The brains of these replicants are designed by the brilliant and enigmatic head of the corporation, and in the latest models, the corporation has implanted false memories of parents and a childhood. These false memories cause the replicants themselves to assume that they are human, and since they are virtually indistinguishable, both physically and behaviorally, from their human creators, they are almost undetectable…except for one very interesting and provocative trait: the replicants are incapable of experiencing empathy.

In the novel, this lack of empathy acts like a foil to the religion (known as Mercerism) practiced by the humans still left on Earth. Practicing the religion consists of using an “empathy box” to join the religion’s hero (Wilbur Mercer) on his repetitive climb up a steep cliff. The empathy box allows the worshipers not only to join the plight of Mercer, but also to be connected in a kind of group consciousness with the remaining inhabitants of a post-nuclear holocaust Earth. By feeling the presence of other worshipers, they reach out to one another and are reassured that they are not alone.

In both the novel and the film, the protagonist, police detective Rick Deckard, becomes so calloused by his work and living situation that he begins to wonder whether he too might be a replicant. In order to outwit the more physically powerful replicants, he increasingly has to think like they do, which starts to wear away his ability to care about the feelings and needs of other humans. This culminates in him having an elicit affair with a replicant, choosing it over his human wife.

Dick, like Shelley, is playing with what it means to be alive, what it means to be a person, and just who in the relationship is the real “monster.” Empathy may be a uniquely human trait in Dick’s dystopian world, but it is a trait that must be practiced. When humans make choices that deny their inherent empathetic capabilities, they quickly become just like the monsters they oppose. In other words, being fully human is not something we just inherently enjoy; it is something that needs to be constantly lived into.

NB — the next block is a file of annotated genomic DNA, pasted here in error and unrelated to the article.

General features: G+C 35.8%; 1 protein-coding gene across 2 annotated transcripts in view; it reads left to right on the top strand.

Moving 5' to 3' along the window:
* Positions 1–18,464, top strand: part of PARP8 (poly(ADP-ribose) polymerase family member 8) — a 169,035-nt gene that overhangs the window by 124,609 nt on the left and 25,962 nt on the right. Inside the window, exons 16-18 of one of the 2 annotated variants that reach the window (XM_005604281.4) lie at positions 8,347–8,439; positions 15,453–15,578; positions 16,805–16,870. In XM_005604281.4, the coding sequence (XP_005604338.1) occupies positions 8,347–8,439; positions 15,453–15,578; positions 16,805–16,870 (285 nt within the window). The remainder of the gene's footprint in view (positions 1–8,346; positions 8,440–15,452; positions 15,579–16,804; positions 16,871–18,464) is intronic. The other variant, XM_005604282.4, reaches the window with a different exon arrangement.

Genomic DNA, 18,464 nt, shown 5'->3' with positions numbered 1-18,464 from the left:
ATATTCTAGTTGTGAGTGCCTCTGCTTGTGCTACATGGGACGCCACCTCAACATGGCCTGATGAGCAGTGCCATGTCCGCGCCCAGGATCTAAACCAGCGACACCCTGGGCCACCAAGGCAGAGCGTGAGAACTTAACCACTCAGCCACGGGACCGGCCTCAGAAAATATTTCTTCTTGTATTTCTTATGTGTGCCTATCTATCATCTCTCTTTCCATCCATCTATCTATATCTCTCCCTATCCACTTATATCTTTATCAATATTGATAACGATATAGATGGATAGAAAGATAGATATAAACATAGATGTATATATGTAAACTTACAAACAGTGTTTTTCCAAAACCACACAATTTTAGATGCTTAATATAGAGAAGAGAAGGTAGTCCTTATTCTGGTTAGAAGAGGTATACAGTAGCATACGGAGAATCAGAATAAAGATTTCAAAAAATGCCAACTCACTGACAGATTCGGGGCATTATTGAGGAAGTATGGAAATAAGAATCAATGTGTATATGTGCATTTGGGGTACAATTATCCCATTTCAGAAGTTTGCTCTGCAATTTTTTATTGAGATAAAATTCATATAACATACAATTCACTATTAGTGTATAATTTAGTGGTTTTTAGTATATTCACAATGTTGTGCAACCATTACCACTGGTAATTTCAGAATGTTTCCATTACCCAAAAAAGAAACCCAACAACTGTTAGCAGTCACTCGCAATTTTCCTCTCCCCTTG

To end, here’s an incredibly provocative clip from the series Capirca, which is a prequel to the recent reboot of Battle Star Galactica. It raises all kinds of questions about our relationship with robotic secondary creations, whether the “differently sentient” would be due the same rights as a person, and most interestingly, whether they too could have a relationship with our creator God.

3 thoughts on “On Monster Stories

  1. Pingback: The Unasked Questions from Battlestar Galactica | tech.soul.culture

  2. Caleb Killian

    Very interesting stuff…question: being men and women made “in the image” of a Creator, by fabricating these “secondary creations” or “promethean monsters” are we condemning them to be defined as distorted mirrors of ourselves, or are we coming to the fruition of our identity by being ultimately the fullest “image” of a Creator by creating? It seems there’s a common theme in this kind of literature that man’s creation is always his enemy, or foil. Why does an ideology of creation intrinsically imply our downfall? (all in view of “Monster Stories”) Love and miss you! Skype soon?

    1. David Stearns Post author

      Hey Caleb! Great question. Promethean monster stories open up all kinds of interesting theological questions. As you note, the Promethean monster often turns against its creator, and that is often a deliberate thing. Shelley’s Frankenstein is a tale of science going too far, and the monster represents the uncontrollable product of that kind of endeavor. The Latin root of “monster” means “to warn,” and monster tales are often warnings to the culture, an expression of anxieties about the state of scientific or technological development. We should talk about this more. Skype is a good option.